Revisiting the Deep Sense of Place in Alice Munro’s Debut, 50 Years Later

Jonathan Liebson in The Atlantic:

On December 21, 1968, writing in the Winnipeg Free Press, the reviewer William Morgan starts out admiring of Alice Munro’s debut story collection. He says that the author, in her fictitious small towns, creates a “strange mixture of physical freedom and emotional claustrophobia.” By the end of that review, however, those same features will come to annoy him. Morgan laments that the “characters and situations are real enough, and yet [they’re] enough the same that an unwanted familiarity seems to develop; they were closing in, making one want to escape.”

What Morgan takes issue with in the collection, others may see as a virtue. Fifty years ago, Dance of the Happy Shades won the Governor General’s Award for Fiction, one of Canada’s most important literary awards (an honor that Munro received twice more on her way to winning a Nobel Prize, in 2013). Compared with the long, stand-alone stories that later became Munro’s trademark, the stories from Shades are leaner in page count, more plot-driven, and more conventional in narrative structure; they also have an essential co-dependency. Like James Joyce’s Dubliners or Sherwood Anderson’s Winesburg, Ohio, the book coalesces around a sense of place—rural southwestern Ontario—as much as it does around overlapping themes. In a setting where many homes lack electricity or running water, many men still make a living off the land, and many housewives must jar their own preserves, Munro’s female protagonists often confront expectations that seem as old, and firmly rooted, as the landscape itself.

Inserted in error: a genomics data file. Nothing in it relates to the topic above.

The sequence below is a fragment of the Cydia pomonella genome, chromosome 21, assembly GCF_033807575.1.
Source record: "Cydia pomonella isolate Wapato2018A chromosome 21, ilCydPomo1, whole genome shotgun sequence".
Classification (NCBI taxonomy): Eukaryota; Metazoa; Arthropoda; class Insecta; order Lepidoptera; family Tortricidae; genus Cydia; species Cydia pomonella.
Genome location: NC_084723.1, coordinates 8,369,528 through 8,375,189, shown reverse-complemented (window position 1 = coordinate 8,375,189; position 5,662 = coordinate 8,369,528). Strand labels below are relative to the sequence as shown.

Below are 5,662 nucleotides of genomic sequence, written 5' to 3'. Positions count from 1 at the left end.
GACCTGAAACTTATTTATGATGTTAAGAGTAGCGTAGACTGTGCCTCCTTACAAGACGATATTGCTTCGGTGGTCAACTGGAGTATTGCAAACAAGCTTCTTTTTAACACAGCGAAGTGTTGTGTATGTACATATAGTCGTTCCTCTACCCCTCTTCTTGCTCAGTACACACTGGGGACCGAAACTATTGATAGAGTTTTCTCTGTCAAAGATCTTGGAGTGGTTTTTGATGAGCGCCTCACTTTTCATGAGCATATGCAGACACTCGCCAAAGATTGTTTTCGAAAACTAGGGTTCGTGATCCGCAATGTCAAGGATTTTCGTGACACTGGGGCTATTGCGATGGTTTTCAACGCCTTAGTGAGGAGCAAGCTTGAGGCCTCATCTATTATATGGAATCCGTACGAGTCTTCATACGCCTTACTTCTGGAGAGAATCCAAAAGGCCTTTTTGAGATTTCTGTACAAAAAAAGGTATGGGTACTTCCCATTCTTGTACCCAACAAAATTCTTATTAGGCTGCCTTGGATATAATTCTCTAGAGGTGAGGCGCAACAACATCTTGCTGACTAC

More here.